With elderly members of the community, hospitalisation maybe triggered (perhaps by the GP or a concerned neighbour) if an individual is thought to be unable to cope with living independently. The hospital stay might be short or long term, and on release from hospital a return home is not guaranteed – in some cases residential care may be considered more appropriate.
To avoid hospitalisation, it is important for family and friends to be aware of how the individual is coping, especially if they live on their own. They should be confident that the person concerned is able to carry out everyday tasks safely and effectively. This would include keeping their home reasonably clean and tidy, maintaining good personal hygiene and being able to cook for themselves – and eating what they have prepared.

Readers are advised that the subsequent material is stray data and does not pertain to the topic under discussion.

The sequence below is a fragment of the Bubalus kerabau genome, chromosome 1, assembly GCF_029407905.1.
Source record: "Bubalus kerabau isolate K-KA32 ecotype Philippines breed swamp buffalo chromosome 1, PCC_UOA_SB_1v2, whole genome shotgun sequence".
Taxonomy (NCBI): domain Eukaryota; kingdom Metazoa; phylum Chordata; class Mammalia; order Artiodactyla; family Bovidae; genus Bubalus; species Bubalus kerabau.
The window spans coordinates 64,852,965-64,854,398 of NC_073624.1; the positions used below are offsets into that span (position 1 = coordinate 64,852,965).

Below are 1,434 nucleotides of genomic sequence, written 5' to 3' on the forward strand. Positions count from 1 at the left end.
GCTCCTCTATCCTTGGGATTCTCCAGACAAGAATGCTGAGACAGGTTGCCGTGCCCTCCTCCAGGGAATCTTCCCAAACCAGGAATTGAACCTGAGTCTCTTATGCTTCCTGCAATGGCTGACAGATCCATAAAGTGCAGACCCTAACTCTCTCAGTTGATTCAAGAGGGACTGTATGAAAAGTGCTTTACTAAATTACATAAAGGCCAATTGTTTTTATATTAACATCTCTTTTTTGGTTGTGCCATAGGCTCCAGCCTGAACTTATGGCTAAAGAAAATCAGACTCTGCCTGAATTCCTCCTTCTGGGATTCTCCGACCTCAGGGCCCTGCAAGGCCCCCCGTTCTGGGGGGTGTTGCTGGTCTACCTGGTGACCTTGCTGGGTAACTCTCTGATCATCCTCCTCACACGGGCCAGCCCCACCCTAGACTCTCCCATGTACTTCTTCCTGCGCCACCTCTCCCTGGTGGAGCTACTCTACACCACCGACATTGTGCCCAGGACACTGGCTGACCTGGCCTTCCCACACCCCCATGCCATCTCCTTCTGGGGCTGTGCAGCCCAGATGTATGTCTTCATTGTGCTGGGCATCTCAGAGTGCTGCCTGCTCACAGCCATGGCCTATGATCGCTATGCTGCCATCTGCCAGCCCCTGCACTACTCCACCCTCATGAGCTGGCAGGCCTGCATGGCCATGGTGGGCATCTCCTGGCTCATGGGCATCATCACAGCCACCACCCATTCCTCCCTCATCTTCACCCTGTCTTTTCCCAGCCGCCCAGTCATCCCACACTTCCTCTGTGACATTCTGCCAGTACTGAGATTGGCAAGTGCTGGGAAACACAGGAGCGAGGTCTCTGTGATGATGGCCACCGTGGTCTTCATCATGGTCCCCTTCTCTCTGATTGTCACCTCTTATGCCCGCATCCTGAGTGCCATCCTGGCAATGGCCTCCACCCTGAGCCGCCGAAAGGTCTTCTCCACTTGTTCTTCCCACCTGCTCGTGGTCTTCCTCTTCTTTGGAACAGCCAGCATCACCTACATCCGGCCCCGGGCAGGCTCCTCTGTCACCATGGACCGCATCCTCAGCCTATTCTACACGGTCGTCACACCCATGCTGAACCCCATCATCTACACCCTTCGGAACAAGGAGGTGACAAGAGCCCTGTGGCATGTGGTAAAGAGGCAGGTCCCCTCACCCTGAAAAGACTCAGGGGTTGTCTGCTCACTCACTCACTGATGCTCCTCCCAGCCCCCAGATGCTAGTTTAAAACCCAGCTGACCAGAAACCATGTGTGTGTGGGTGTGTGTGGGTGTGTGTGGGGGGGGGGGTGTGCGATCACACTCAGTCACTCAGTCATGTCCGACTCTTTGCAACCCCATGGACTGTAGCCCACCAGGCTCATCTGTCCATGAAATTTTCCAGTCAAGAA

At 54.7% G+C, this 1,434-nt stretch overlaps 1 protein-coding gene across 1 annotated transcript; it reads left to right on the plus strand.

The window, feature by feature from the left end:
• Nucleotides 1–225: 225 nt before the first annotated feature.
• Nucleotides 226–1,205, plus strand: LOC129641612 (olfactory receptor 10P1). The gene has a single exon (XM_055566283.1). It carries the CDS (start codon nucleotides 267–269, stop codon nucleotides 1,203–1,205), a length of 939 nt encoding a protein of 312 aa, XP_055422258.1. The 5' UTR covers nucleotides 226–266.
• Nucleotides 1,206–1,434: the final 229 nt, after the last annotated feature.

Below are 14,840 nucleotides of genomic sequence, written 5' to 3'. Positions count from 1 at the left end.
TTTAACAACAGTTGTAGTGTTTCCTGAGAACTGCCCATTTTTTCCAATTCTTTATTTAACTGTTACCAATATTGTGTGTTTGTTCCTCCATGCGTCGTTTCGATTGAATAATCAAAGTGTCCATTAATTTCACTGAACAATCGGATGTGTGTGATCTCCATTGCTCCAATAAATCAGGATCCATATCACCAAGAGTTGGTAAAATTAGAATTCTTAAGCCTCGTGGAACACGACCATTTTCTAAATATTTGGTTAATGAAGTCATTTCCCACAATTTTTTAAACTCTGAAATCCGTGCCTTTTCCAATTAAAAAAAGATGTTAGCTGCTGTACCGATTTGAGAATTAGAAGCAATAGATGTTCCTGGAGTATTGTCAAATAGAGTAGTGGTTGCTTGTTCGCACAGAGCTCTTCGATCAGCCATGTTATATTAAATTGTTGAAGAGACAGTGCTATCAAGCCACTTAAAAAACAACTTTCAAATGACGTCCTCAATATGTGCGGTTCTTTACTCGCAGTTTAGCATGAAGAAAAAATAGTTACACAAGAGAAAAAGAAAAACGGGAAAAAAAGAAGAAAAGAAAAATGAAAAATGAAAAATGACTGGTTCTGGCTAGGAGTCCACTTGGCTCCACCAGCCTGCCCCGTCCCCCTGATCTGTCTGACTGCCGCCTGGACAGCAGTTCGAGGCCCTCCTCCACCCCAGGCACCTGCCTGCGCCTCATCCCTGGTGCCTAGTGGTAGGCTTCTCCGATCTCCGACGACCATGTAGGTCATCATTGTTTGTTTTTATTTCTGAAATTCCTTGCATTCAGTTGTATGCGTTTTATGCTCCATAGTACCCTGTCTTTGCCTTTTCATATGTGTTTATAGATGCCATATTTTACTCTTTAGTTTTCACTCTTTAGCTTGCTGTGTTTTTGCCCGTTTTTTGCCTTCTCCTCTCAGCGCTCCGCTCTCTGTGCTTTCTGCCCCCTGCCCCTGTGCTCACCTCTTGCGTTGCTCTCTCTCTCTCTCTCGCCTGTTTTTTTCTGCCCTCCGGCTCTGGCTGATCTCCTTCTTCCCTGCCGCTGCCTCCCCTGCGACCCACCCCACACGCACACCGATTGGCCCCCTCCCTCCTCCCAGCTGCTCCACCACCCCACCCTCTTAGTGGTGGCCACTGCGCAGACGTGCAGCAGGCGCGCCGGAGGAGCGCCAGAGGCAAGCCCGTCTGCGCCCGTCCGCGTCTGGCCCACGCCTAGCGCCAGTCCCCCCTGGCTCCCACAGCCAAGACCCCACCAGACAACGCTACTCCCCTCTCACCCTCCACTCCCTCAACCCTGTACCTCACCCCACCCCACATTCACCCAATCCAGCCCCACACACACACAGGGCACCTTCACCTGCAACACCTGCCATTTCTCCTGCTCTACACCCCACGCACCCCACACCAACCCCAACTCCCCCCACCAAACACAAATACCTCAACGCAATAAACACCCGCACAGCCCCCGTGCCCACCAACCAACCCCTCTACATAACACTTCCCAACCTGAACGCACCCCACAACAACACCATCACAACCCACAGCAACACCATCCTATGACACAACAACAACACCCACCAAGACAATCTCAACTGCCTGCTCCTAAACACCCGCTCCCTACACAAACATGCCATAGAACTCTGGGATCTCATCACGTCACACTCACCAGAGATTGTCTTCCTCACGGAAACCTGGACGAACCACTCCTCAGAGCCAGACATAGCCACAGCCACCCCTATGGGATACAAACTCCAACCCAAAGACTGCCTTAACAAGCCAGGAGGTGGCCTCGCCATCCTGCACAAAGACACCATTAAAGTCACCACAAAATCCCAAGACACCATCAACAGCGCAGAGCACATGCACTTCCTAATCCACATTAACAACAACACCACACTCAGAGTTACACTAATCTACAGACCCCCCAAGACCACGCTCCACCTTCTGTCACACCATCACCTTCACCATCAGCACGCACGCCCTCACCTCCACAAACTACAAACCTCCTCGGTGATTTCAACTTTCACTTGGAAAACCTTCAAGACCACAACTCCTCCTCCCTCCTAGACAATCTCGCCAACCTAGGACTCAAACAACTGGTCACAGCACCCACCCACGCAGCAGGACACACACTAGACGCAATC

Sometimes the natural ageing process, or the development of a condition like Dementia, makes it progressively difficult for an individual to sustain genuine independence. This is where home care can be a valuable resource; the right care will enable them to continue living safely in their own home for longer. A regular Home Care Assistant also means that there is someone visiting frequently who can keep an eye on how their client is coping – thus avoiding any sudden emergencies and allowing for a more dignified and enjoyable life.
For the individual and their family, there are useful additional points of contact, advice and support, including
https://www.thesilverline.org.uk/ (Silverline’s 24 hour helpline for older people: 0800 4 70 80 90 )
https://www.agespace.org/ (a forum for advice and discussion, aimed mainly at families with ageing parents)